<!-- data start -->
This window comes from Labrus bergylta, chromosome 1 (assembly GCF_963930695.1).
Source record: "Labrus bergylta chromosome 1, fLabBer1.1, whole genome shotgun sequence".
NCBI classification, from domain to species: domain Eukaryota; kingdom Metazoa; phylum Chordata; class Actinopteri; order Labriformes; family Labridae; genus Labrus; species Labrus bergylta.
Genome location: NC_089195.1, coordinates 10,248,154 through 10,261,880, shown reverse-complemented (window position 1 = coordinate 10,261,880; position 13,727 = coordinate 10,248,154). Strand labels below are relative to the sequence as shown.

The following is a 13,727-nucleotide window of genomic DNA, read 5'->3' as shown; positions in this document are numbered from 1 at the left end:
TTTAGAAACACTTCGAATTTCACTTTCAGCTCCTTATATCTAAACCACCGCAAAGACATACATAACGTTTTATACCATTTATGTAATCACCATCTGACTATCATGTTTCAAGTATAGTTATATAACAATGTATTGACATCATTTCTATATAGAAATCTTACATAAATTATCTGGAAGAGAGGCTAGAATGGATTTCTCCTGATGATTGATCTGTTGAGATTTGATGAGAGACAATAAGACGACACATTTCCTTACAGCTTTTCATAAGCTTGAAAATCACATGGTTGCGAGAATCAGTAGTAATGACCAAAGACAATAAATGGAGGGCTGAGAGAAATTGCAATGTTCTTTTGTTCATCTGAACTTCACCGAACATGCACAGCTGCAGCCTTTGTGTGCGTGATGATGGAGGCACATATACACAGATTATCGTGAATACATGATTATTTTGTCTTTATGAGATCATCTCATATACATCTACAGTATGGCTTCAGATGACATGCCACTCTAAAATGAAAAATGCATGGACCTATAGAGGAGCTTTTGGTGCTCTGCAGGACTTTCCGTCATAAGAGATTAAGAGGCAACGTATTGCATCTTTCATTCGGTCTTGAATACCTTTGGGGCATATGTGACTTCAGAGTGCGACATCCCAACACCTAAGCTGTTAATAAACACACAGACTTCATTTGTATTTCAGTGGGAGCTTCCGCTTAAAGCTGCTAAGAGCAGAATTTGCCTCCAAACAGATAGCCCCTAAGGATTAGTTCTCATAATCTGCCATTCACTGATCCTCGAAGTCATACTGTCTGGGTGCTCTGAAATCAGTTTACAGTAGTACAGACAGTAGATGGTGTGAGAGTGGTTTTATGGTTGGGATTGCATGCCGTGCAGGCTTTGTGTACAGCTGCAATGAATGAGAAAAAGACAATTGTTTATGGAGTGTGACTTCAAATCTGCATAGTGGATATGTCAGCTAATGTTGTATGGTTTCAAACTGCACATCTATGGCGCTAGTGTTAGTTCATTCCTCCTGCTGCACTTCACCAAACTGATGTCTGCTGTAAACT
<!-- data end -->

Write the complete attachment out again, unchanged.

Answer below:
This window comes from Labrus bergylta, chromosome 1 (assembly GCF_963930695.1).
Source record: "Labrus bergylta chromosome 1, fLabBer1.1, whole genome shotgun sequence".
NCBI classification, from domain to species: domain Eukaryota; kingdom Metazoa; phylum Chordata; class Actinopteri; order Labriformes; family Labridae; genus Labrus; species Labrus bergylta.
Genome location: NC_089195.1, coordinates 10,248,154 through 10,261,880, shown reverse-complemented (window position 1 = coordinate 10,261,880; position 13,727 = coordinate 10,248,154). Strand labels below are relative to the sequence as shown.

The following is a 13,727-nucleotide window of genomic DNA, read 5'->3' as shown; positions in this document are numbered from 1 at the left end:
TTTAGAAACACTTCGAATTTCACTTTCAGCTCCTTATATCTAAACCACCGCAAAGACATACATAACGTTTTATACCATTTATGTAATCACCATCTGACTATCATGTTTCAAGTATAGTTATATAACAATGTATTGACATCATTTCTATATAGAAATCTTACATAAATTATCTGGAAGAGAGGCTAGAATGGATTTCTCCTGATGATTGATCTGTTGAGATTTGATGAGAGACAATAAGACGACACATTTCCTTACAGCTTTTCATAAGCTTGAAAATCACATGGTTGCGAGAATCAGTAGTAATGACCAAAGACAATAAATGGAGGGCTGAGAGAAATTGCAATGTTCTTTTGTTCATCTGAACTTCACCGAACATGCACAGCTGCAGCCTTTGTGTGCGTGATGATGGAGGCACATATACACAGATTATCGTGAATACATGATTATTTTGTCTTTATGAGATCATCTCATATACATCTACAGTATGGCTTCAGATGACATGCCACTCTAAAATGAAAAATGCATGGACCTATAGAGGAGCTTTTGGTGCTCTGCAGGACTTTCCGTCATAAGAGATTAAGAGGCAACGTATTGCATCTTTCATTCGGTCTTGAATACCTTTGGGGCATATGTGACTTCAGAGTGCGACATCCCAACACCTAAGCTGTTAATAAACACACAGACTTCATTTGTATTTCAGTGGGAGCTTCCGCTTAAAGCTGCTAAGAGCAGAATTTGCCTCCAAACAGATAGCCCCTAAGGATTAGTTCTCATAATCTGCCATTCACTGATCCTCGAAGTCATACTGTCTGGGTGCTCTGAAATCAGTTTACAGTAGTACAGACAGTAGATGGTGTGAGAGTGGTTTTATGGTTGGGATTGCATGCCGTGCAGGCTTTGTGTACAGCTGCAATGAATGAGAAAAAGACAATTGTTTATGGAGTGTGACTTCAAATCTGCATAGTGGATATGTCAGCTAATGTTGTATGGTTTCAAACTGCACATCTATGGCGCTAGTGTTAGTTCATTCCTCCTGCTGCACTTCACCAAACTGATGTCTGCTGTAAACT